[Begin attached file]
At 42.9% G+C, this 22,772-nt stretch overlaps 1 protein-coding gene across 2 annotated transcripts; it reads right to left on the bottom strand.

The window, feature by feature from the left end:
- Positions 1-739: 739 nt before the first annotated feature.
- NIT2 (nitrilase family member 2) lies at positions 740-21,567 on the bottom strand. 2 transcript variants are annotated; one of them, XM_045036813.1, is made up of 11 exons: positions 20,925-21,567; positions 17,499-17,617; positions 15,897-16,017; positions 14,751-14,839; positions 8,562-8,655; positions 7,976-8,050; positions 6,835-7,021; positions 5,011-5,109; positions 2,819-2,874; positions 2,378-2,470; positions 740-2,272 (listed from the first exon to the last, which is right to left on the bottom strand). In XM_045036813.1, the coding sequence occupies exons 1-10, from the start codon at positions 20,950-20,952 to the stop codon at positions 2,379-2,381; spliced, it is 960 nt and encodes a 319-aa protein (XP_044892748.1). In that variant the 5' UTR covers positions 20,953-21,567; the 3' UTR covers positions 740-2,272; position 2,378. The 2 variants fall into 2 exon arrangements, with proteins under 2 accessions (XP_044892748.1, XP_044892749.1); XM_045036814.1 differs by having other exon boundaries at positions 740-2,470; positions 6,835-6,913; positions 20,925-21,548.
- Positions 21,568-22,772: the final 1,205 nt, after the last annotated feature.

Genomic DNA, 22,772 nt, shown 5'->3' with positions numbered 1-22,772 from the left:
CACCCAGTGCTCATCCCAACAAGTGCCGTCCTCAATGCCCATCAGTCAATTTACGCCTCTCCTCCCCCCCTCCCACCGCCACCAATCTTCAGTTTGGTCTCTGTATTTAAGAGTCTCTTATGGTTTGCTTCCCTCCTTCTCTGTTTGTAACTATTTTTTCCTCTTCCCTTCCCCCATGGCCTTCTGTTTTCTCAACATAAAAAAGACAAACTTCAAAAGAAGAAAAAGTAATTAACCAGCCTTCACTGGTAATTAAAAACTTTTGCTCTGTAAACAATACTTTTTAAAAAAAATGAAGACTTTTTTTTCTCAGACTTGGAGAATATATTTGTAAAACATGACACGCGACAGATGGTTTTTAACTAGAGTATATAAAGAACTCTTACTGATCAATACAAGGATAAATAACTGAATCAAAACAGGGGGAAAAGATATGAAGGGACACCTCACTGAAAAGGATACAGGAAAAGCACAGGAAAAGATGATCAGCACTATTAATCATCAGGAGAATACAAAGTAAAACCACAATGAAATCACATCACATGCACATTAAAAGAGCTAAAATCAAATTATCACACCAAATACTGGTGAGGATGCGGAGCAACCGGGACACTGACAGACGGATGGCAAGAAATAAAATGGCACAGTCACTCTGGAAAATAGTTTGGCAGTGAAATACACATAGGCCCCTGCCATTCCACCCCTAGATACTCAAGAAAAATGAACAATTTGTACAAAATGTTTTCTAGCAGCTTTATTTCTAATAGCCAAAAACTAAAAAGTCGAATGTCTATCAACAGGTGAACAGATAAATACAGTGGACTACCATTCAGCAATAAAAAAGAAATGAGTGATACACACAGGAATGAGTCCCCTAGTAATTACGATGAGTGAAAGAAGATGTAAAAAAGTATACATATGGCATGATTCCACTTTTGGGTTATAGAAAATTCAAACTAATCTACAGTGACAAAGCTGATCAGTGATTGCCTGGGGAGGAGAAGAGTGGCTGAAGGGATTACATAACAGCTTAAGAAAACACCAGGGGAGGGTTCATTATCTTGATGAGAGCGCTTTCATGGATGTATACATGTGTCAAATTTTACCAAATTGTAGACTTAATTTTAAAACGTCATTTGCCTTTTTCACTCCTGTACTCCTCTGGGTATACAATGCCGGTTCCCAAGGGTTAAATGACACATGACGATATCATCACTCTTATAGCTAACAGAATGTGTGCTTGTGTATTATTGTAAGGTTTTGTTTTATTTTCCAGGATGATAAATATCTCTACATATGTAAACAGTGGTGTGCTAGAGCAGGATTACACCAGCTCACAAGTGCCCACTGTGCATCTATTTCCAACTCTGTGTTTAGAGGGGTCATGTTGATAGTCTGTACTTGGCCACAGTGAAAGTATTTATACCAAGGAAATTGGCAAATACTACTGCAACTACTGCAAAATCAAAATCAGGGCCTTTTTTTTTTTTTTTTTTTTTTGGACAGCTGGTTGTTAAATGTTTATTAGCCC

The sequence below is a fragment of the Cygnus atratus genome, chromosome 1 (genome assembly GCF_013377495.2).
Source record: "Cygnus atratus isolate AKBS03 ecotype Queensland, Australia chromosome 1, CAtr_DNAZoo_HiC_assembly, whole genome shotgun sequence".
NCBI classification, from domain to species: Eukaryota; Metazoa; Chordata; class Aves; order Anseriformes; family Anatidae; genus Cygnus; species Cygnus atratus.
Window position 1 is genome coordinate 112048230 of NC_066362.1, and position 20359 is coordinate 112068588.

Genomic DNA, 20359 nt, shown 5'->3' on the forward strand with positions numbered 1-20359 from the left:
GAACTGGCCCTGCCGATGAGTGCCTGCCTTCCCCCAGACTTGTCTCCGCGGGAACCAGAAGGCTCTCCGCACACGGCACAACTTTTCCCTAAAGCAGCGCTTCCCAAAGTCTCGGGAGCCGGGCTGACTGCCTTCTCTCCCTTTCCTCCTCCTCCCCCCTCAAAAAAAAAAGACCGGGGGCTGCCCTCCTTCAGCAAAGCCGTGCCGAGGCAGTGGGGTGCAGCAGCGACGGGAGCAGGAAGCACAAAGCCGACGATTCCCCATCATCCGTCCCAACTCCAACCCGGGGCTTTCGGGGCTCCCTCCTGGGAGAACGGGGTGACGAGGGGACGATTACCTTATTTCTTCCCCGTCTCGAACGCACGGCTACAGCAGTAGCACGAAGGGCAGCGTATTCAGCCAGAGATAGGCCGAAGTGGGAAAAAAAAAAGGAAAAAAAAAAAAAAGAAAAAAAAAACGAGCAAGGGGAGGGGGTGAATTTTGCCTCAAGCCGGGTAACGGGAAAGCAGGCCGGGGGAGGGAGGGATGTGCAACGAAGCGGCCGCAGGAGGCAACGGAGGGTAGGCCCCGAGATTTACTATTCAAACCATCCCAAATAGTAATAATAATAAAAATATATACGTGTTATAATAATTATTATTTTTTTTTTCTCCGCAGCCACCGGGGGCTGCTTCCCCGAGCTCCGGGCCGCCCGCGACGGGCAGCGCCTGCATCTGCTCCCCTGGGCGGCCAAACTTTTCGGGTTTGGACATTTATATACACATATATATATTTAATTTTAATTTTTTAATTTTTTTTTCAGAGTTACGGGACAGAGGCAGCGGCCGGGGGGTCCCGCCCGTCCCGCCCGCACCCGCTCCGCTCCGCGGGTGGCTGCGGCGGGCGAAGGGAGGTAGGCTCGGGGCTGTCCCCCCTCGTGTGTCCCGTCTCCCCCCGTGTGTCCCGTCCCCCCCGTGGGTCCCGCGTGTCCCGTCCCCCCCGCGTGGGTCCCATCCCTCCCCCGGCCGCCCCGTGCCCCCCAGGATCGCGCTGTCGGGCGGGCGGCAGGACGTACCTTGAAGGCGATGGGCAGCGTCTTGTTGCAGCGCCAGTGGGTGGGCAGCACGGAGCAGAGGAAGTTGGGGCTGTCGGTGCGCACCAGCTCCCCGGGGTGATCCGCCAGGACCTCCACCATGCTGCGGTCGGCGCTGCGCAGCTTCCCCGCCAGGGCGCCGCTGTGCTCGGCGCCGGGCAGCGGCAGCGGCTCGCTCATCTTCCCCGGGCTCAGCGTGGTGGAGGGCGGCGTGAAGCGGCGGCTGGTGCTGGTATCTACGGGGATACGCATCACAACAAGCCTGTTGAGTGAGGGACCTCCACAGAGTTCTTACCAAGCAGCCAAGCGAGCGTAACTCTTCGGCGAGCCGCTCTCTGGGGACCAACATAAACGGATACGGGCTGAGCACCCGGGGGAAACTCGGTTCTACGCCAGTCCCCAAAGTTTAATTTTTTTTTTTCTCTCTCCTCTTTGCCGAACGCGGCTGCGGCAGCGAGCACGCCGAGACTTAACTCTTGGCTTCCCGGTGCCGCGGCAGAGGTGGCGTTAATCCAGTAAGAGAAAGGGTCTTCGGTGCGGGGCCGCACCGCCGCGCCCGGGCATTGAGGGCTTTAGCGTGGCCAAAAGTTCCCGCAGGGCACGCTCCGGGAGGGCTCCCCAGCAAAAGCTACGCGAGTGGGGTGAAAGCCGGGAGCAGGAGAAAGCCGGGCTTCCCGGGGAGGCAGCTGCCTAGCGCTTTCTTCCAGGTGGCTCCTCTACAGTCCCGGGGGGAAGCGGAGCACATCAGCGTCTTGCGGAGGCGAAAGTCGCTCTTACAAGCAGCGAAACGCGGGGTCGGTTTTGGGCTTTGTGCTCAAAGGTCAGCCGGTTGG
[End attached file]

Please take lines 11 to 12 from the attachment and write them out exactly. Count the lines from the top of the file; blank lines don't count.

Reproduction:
Window position 1 is genome coordinate 112048230 of NC_066362.1, and position 20359 is coordinate 112068588.

Genomic DNA, 20359 nt, shown 5'->3' on the forward strand with positions numbered 1-20359 from the left: